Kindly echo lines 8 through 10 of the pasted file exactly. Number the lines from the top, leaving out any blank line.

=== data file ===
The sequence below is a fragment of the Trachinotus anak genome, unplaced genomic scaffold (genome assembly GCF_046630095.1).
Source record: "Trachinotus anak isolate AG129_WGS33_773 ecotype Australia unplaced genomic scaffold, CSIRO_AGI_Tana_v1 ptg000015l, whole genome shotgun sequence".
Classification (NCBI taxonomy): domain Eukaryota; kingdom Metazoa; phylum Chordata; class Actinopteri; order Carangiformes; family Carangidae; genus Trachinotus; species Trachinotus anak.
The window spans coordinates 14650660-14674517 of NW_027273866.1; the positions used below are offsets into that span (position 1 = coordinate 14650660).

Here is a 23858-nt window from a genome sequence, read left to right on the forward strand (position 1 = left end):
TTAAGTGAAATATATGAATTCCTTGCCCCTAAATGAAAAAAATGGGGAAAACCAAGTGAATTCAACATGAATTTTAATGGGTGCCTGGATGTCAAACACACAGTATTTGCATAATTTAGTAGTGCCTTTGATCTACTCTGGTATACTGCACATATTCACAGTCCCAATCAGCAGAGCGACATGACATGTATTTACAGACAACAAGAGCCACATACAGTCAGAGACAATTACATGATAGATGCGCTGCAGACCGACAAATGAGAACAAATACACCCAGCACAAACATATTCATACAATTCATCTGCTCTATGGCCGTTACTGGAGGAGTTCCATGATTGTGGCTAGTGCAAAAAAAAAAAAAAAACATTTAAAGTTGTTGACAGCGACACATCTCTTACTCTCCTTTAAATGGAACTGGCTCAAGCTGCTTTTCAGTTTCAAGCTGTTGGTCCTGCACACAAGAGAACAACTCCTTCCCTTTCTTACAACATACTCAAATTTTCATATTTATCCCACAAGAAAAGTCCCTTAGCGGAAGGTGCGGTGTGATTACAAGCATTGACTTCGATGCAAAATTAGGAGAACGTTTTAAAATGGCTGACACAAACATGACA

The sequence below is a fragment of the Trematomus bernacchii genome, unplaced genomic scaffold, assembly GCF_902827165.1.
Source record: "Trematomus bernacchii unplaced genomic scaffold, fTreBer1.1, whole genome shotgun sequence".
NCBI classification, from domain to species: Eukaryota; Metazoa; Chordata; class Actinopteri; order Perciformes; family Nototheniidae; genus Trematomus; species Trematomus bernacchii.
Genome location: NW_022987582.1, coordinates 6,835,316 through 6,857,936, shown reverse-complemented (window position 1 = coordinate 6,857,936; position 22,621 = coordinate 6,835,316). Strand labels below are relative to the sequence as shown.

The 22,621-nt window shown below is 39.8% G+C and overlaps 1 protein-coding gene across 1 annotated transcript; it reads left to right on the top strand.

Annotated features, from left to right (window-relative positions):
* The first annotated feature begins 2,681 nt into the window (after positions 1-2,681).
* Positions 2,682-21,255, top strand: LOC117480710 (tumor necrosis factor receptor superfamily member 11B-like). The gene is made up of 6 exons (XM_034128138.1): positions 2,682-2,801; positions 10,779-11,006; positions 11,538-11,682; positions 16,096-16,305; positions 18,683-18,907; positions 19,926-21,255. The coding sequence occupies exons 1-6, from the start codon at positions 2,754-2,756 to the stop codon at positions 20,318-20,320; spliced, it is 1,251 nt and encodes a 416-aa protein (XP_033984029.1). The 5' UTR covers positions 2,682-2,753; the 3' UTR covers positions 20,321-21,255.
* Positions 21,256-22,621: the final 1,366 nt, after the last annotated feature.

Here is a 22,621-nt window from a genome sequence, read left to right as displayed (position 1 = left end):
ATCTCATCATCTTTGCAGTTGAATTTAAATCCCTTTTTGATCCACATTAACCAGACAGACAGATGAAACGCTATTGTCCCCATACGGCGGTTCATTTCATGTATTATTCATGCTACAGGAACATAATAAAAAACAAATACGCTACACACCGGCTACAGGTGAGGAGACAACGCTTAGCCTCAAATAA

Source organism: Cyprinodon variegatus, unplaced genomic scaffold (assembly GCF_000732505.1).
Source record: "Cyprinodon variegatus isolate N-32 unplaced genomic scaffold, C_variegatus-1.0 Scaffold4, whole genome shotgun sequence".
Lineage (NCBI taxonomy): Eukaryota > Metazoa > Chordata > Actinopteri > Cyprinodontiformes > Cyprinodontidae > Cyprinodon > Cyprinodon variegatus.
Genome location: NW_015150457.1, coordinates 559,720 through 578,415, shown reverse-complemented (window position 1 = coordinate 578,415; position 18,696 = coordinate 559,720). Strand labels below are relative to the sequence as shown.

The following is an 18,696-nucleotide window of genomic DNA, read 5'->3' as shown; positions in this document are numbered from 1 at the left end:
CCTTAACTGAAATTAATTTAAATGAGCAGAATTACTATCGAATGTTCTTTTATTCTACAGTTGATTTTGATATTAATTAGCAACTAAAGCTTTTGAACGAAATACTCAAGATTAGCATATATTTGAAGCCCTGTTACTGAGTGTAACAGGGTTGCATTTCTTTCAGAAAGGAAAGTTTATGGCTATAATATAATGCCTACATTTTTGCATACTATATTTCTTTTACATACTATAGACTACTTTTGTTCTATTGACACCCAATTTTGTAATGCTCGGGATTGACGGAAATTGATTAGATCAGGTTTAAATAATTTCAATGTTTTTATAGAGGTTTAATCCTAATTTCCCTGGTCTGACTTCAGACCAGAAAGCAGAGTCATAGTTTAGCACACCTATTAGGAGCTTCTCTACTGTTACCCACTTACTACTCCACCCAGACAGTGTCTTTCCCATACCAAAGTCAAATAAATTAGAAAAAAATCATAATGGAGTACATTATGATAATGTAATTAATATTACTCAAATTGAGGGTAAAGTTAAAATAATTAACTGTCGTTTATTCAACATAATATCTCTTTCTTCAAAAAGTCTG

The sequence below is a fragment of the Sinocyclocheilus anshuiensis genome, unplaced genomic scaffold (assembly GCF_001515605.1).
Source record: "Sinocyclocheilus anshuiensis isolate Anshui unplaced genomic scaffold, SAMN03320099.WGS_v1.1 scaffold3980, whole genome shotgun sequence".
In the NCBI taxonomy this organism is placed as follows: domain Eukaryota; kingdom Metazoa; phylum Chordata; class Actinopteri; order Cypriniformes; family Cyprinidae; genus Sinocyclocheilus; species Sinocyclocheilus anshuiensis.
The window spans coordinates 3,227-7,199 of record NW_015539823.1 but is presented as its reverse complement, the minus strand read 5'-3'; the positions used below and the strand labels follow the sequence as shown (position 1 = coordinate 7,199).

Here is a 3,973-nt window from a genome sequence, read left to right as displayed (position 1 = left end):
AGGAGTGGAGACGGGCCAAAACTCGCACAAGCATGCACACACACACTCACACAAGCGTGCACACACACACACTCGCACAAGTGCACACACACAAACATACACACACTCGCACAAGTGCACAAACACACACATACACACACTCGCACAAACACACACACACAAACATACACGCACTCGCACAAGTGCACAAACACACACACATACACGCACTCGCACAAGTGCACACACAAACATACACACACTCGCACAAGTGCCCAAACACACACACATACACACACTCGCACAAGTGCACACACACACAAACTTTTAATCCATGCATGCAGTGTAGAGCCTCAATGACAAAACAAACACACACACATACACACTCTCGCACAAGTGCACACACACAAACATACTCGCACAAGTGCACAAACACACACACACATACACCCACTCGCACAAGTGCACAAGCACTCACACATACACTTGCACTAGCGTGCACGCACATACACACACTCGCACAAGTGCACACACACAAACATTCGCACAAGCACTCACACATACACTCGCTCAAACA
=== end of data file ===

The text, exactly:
Source record: "Trematomus bernacchii unplaced genomic scaffold, fTreBer1.1, whole genome shotgun sequence".
NCBI classification, from domain to species: Eukaryota; Metazoa; Chordata; class Actinopteri; order Perciformes; family Nototheniidae; genus Trematomus; species Trematomus bernacchii.
Genome location: NW_022987582.1, coordinates 6,835,316 through 6,857,936, shown reverse-complemented (window position 1 = coordinate 6,857,936; position 22,621 = coordinate 6,835,316). Strand labels below are relative to the sequence as shown.